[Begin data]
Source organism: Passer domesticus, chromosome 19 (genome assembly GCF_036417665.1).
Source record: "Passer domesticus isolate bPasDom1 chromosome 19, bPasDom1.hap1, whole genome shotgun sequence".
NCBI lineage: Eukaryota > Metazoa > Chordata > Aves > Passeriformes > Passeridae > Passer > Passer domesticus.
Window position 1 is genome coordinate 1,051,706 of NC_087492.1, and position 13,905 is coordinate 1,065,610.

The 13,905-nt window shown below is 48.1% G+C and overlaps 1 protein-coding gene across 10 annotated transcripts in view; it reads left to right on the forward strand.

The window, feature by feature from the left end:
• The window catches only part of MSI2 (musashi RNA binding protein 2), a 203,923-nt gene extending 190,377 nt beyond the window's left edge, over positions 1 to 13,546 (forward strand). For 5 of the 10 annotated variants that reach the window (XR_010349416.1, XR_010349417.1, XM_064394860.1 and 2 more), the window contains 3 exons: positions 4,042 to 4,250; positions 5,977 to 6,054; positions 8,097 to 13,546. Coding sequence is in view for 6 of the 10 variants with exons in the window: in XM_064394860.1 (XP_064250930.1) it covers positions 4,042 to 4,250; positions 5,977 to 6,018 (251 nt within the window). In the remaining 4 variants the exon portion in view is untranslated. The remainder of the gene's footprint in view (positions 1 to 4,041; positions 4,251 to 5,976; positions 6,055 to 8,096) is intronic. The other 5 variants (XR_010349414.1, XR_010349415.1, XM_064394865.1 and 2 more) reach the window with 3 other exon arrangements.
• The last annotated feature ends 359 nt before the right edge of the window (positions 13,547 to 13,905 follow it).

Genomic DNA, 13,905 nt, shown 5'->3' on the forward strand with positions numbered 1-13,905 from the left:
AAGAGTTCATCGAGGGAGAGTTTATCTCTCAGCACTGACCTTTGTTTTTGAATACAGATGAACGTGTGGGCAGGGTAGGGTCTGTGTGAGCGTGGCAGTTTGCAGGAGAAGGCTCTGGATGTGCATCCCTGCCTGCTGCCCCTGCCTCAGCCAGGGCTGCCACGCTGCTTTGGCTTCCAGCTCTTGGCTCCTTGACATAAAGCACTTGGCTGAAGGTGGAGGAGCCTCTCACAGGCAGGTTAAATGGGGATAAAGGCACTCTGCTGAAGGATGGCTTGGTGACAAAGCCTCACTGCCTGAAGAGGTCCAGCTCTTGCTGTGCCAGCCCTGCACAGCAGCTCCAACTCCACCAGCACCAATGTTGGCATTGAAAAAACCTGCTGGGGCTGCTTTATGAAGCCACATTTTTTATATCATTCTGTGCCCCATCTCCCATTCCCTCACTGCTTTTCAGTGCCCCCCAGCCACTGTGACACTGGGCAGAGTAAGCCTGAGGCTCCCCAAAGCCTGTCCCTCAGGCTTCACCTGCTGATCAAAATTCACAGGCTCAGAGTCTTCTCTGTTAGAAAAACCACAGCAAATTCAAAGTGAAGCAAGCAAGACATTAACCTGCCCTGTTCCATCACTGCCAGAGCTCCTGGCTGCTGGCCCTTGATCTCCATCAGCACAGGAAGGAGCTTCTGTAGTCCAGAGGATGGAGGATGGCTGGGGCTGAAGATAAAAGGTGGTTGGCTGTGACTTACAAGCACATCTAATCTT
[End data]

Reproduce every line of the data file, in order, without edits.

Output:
Source organism: Passer domesticus, chromosome 19 (genome assembly GCF_036417665.1).
Source record: "Passer domesticus isolate bPasDom1 chromosome 19, bPasDom1.hap1, whole genome shotgun sequence".
NCBI lineage: Eukaryota > Metazoa > Chordata > Aves > Passeriformes > Passeridae > Passer > Passer domesticus.
Window position 1 is genome coordinate 1,051,706 of NC_087492.1, and position 13,905 is coordinate 1,065,610.

The 13,905-nt window shown below is 48.1% G+C and overlaps 1 protein-coding gene across 10 annotated transcripts in view; it reads left to right on the forward strand.

The window, feature by feature from the left end:
• The window catches only part of MSI2 (musashi RNA binding protein 2), a 203,923-nt gene extending 190,377 nt beyond the window's left edge, over positions 1 to 13,546 (forward strand). For 5 of the 10 annotated variants that reach the window (XR_010349416.1, XR_010349417.1, XM_064394860.1 and 2 more), the window contains 3 exons: positions 4,042 to 4,250; positions 5,977 to 6,054; positions 8,097 to 13,546. Coding sequence is in view for 6 of the 10 variants with exons in the window: in XM_064394860.1 (XP_064250930.1) it covers positions 4,042 to 4,250; positions 5,977 to 6,018 (251 nt within the window). In the remaining 4 variants the exon portion in view is untranslated. The remainder of the gene's footprint in view (positions 1 to 4,041; positions 4,251 to 5,976; positions 6,055 to 8,096) is intronic. The other 5 variants (XR_010349414.1, XR_010349415.1, XM_064394865.1 and 2 more) reach the window with 3 other exon arrangements.
• The last annotated feature ends 359 nt before the right edge of the window (positions 13,547 to 13,905 follow it).

Genomic DNA, 13,905 nt, shown 5'->3' on the forward strand with positions numbered 1-13,905 from the left:
AAGAGTTCATCGAGGGAGAGTTTATCTCTCAGCACTGACCTTTGTTTTTGAATACAGATGAACGTGTGGGCAGGGTAGGGTCTGTGTGAGCGTGGCAGTTTGCAGGAGAAGGCTCTGGATGTGCATCCCTGCCTGCTGCCCCTGCCTCAGCCAGGGCTGCCACGCTGCTTTGGCTTCCAGCTCTTGGCTCCTTGACATAAAGCACTTGGCTGAAGGTGGAGGAGCCTCTCACAGGCAGGTTAAATGGGGATAAAGGCACTCTGCTGAAGGATGGCTTGGTGACAAAGCCTCACTGCCTGAAGAGGTCCAGCTCTTGCTGTGCCAGCCCTGCACAGCAGCTCCAACTCCACCAGCACCAATGTTGGCATTGAAAAAACCTGCTGGGGCTGCTTTATGAAGCCACATTTTTTATATCATTCTGTGCCCCATCTCCCATTCCCTCACTGCTTTTCAGTGCCCCCCAGCCACTGTGACACTGGGCAGAGTAAGCCTGAGGCTCCCCAAAGCCTGTCCCTCAGGCTTCACCTGCTGATCAAAATTCACAGGCTCAGAGTCTTCTCTGTTAGAAAAACCACAGCAAATTCAAAGTGAAGCAAGCAAGACATTAACCTGCCCTGTTCCATCACTGCCAGAGCTCCTGGCTGCTGGCCCTTGATCTCCATCAGCACAGGAAGGAGCTTCTGTAGTCCAGAGGATGGAGGATGGCTGGGGCTGAAGATAAAAGGTGGTTGGCTGTGACTTACAAGCACATCTAATCTT